Discourse world and concept as mental structures

World-Modelling Theory is an autonomous field of studying discourse in terms of representational structures, reflecting the dynamic processes and the results of mental and linguistic representation of information about the world in discourse, and their role in constructing social reality and knowledge system. The philosophical underpinning of World-Modelling Theory establishes that reality is not given us directly, but through mental representations, the totality of which constitute the reality in our minds. Under representational structures we mean text-driven mental constructs of different conceptual quality, projecting worlds that conform to the purposes of communication. The basic representational structures are discourse world and text world . Both are mental representations, activated in the minds of the recipients as they read/listen.

It was Paul Werth who introduced the notions of ‘discourse-world’ and ‘text-world’ to denote complex, rich, discourse-level mental representations. The idea was further developed by Gavins (Gavins, 2007), Lahey (Gavins & Lahey, 2016), Tincheva (Tincheva, 2013), Trimarco (Trimarco, 2015). Discourse world is the basic world that includes participants, objects and entities surrounding them together with background knowledge they bring to the language situation (Gavins, 2007). Discourse-world participants then construct text-worlds, relying in part on their immediate discourse situation and on what they know or can infer from their own knowledge frames (Werth, 1999). Generally following these ideas, we modify the notion of discourse world for the purposes of the paper. We focus on the notion of discourse as explained by Cook. He defines it as text and context together, “interacting in a way which is perceived as meaningful and unified by the participants” (Cook, 2001). The definition specifies our understanding of discourse world. Under discourse world of a political event we mean a representational structure of discourse, created with the totality of texts in American, British and Australian media communication in the context of the 2017 summit.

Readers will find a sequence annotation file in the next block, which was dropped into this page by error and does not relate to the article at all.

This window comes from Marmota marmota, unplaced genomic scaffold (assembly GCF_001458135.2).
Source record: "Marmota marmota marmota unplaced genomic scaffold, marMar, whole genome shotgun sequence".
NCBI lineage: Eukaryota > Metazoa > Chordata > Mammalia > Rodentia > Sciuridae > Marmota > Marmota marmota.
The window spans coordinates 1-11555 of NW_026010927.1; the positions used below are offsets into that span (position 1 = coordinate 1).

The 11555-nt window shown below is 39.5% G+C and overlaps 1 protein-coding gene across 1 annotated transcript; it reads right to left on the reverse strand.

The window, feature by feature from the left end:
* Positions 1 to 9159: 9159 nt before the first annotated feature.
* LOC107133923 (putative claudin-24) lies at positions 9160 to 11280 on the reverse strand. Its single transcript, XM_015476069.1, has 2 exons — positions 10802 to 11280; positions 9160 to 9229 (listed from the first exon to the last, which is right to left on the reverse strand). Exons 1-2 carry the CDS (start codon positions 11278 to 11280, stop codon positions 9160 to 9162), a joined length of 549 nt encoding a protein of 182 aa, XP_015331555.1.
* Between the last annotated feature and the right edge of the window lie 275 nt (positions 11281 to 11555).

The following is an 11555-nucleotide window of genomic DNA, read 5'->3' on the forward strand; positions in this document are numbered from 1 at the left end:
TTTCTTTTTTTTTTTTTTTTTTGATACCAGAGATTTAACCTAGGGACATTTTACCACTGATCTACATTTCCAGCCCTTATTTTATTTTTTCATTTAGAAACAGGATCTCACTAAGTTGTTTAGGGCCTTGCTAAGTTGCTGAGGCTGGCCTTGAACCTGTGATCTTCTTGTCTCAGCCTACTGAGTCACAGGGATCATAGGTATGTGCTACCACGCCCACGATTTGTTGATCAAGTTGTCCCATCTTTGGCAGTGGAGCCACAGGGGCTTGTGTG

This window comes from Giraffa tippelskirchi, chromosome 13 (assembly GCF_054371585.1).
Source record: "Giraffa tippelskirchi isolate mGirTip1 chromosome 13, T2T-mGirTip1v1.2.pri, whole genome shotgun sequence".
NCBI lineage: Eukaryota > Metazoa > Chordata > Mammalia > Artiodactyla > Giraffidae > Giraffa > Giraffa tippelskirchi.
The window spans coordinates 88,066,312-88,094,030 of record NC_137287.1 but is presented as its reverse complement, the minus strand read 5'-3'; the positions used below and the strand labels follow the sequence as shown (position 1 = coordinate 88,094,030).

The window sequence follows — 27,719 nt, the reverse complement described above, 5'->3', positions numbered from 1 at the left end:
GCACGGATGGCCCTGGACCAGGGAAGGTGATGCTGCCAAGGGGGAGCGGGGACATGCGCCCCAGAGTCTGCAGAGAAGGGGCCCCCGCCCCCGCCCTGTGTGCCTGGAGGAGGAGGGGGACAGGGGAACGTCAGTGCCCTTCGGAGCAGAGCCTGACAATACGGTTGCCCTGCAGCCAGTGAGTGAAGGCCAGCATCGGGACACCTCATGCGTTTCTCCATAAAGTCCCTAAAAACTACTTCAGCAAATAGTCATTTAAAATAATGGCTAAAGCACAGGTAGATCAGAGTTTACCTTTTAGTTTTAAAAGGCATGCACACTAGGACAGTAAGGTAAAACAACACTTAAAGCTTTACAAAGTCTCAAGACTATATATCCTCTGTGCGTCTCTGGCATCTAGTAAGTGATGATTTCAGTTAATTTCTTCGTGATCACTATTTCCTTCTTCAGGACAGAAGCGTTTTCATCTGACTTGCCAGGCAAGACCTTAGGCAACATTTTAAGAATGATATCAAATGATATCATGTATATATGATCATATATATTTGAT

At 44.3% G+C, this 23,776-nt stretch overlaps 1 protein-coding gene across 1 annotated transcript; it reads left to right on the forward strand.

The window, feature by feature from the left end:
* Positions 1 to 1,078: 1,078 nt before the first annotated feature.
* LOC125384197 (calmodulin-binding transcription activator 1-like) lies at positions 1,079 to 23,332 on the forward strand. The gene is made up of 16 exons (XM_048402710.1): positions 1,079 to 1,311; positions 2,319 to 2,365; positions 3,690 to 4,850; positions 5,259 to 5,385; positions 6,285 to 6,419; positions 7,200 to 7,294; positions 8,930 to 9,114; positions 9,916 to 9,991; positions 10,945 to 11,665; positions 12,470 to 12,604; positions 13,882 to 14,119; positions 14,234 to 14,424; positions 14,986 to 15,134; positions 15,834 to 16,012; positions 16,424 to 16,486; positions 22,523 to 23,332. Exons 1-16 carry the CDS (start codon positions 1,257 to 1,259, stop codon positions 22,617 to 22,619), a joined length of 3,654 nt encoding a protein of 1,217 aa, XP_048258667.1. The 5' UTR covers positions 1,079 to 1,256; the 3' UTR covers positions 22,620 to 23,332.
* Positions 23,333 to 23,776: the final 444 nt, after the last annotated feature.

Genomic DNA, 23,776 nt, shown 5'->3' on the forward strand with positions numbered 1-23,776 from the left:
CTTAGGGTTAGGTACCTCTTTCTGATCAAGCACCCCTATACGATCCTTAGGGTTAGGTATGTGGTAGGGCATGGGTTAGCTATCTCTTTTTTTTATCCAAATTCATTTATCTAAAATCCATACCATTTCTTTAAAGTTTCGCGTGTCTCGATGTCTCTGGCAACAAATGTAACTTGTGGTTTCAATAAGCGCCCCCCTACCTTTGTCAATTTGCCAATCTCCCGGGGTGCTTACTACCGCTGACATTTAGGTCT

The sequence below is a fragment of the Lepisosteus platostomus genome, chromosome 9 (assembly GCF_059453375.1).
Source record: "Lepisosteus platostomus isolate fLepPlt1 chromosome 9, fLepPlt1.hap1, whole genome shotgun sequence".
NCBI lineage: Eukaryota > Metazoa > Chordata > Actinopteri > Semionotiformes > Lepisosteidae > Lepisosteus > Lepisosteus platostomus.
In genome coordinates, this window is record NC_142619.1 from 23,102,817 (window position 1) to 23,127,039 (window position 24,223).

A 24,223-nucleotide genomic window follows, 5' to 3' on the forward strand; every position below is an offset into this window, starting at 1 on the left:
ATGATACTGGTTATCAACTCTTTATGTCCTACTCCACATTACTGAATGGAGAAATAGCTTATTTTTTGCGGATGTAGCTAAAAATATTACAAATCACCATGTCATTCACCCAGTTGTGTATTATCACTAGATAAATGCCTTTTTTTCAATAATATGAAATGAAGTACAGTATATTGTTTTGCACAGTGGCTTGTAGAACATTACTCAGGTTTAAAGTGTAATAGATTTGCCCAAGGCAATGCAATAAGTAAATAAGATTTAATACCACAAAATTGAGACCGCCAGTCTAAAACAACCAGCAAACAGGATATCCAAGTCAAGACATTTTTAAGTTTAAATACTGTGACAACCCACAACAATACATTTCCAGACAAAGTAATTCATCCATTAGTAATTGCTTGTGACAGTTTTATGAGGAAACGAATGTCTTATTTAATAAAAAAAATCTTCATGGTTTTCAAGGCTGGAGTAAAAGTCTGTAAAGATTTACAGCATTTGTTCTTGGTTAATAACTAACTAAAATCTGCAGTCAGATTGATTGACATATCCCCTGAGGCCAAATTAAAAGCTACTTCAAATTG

The typology of mental representations, textualized in discourse, is not limited to discourse world and text world. Discourse world is a conceptually-complex representational structure of discourse. It functions along with concepts that are conceptually-simple representational structures of a minor type. In Russian cognitive linguistics concept is defined as mental construct that represents knowledge about objects of reality, accumulated by the community and kept in the minds of its members. They are epistemological units that present the results of understanding phenomena of the world. Concepts, functionally connected with representation of the world and collective knowledge about the world, are called representational. Russian scholar N. N. Boldyrev distinguishes between three types of representational concepts: basic concepts are gestalt mental structures (HOUSE, TABLE, BOOK, DOG, CAT), superordinate concepts are abstract (ARTEFACT, ANIMAL, PLANT), subordinate concepts are concrete (DESK, MONOGRAPH, FOX-TERRIER) (World Interpretation in Language, 2017). We assume that the relations between discourse world and concepts as mental structures are those of inclusion. Discourse world of a political event can be regarded as conceptual background for minor mental representations – concepts. They are intentionally foregrounded in discourse for the sake of communication. We term this intentional world-modelling.

We stipulate that discourse world of the political event serves as background, against which representational concept LEADER is foregrounded. We further analyze world-modelling potential of the summit in terms of relationship between leaders-participants, and draw on relevant fragments of the context that specify frames, organized around the named concept in the American, British and Australian media communication.